Continental Reveals It Was an “Important Part of Hitler’s War Machine”

The automotive company commissioned an independent study of its Nazi past

Piston ring production at the Continental Frankfurt plant in 1935
A photo of Continental's Frankfurt plant in 1935 found during the study.
Photo: Continental AG

We’re less than a week away from the 75th anniversary of the end of World War II, yet the horrors of Adolf Hitler’s Nazi regime and the Holocaust are still being unearthed, sometimes voluntarily, other times not.

In the former category, today Continental released the findings of an independent academic study looking into the company’s Nazi ties, divulging that the German auto parts maker used around 10,000 slave laborers during WWII, including “concentration camp prisoners who were used in the production of gas masks and in the relocation of production underground.”

As The New York Times noted, “Such studies have become obligatory for German companies, which often used slave laborers, profited from the Nazi regime and took part in the persecution of European Jews.” The significance of Continental’s push for historical transparency is in its tardiness; as the Times added, companies like Volkswagen and Deutsche Bank revealed their Nazi connections years ago. But as we’ve seen with companies outside Germany, like IKEA, there are still more records that could shed light on the period.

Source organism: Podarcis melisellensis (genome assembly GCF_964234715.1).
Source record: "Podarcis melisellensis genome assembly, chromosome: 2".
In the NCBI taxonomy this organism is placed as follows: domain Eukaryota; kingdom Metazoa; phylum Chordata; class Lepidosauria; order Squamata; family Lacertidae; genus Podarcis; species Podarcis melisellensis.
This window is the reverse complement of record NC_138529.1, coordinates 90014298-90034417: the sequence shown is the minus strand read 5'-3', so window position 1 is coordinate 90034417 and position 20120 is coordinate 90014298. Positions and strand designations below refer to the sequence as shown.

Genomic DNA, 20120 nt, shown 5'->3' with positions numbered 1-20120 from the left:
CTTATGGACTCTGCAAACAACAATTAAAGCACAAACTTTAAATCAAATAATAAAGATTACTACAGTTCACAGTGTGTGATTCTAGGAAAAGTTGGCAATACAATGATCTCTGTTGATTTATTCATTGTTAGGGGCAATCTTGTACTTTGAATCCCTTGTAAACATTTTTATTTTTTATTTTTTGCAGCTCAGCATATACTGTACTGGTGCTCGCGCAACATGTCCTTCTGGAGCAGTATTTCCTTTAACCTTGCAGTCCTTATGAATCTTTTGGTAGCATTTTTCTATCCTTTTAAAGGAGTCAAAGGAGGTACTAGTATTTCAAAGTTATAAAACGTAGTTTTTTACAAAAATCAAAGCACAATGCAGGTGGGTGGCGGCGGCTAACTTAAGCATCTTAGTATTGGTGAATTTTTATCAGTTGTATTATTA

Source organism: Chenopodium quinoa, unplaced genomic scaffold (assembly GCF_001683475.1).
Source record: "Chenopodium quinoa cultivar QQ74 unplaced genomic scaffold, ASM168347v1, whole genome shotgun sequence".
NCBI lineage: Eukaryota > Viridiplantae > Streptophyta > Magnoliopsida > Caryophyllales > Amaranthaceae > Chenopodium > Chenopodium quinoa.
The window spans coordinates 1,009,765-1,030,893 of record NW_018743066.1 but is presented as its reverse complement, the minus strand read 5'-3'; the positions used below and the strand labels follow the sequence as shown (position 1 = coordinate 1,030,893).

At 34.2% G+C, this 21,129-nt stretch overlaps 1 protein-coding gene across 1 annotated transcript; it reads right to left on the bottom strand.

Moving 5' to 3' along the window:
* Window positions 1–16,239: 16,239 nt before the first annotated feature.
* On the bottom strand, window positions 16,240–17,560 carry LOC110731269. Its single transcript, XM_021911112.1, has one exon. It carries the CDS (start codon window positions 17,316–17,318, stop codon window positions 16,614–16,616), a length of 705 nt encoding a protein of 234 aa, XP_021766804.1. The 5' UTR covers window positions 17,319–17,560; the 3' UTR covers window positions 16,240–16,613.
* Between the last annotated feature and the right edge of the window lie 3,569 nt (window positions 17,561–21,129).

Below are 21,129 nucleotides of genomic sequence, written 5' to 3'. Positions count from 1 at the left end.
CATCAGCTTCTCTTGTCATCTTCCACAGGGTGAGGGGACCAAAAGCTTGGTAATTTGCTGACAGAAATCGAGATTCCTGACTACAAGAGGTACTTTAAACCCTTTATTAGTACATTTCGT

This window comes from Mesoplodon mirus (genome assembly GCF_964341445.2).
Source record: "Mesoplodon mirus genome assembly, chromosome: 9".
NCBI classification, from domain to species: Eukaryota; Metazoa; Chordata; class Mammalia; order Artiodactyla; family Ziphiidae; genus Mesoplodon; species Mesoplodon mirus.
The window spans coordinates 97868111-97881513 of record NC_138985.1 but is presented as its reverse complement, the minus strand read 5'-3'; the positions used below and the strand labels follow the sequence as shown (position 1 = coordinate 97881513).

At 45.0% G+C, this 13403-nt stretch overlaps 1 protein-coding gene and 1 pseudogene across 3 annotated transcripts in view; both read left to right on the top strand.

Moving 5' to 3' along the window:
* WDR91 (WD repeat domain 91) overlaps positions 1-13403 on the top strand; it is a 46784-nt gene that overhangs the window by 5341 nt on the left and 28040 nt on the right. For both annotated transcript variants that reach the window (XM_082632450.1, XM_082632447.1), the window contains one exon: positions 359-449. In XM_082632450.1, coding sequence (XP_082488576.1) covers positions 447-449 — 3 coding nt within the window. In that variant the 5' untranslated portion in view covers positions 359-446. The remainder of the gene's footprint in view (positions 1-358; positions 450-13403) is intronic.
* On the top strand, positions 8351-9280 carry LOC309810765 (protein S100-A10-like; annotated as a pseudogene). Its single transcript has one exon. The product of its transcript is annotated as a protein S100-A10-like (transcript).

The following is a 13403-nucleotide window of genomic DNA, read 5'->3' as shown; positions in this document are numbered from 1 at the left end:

“The study shows that Continental was an important part of Hitler’s war machine,” Dr. Elmar Degenhart, Continental CEO, said according to a press release. The part they played included transitioning from consumer goods to military parts, which were tested by concentration camp prisoners “who sometimes died as a result,” according to the Times.

However, one of the most significant findings, according to Continental, wasn’t the company’s direct role in the atrocities, but “how susceptible Continental’s corporate culture in general was to the Nazi ideology of a corporate community and the political-ideological goals of the Nazi regime.”

It calls to mind that oft-repeated maxim: “Those who cannot remember the past are condemned to repeat it.”

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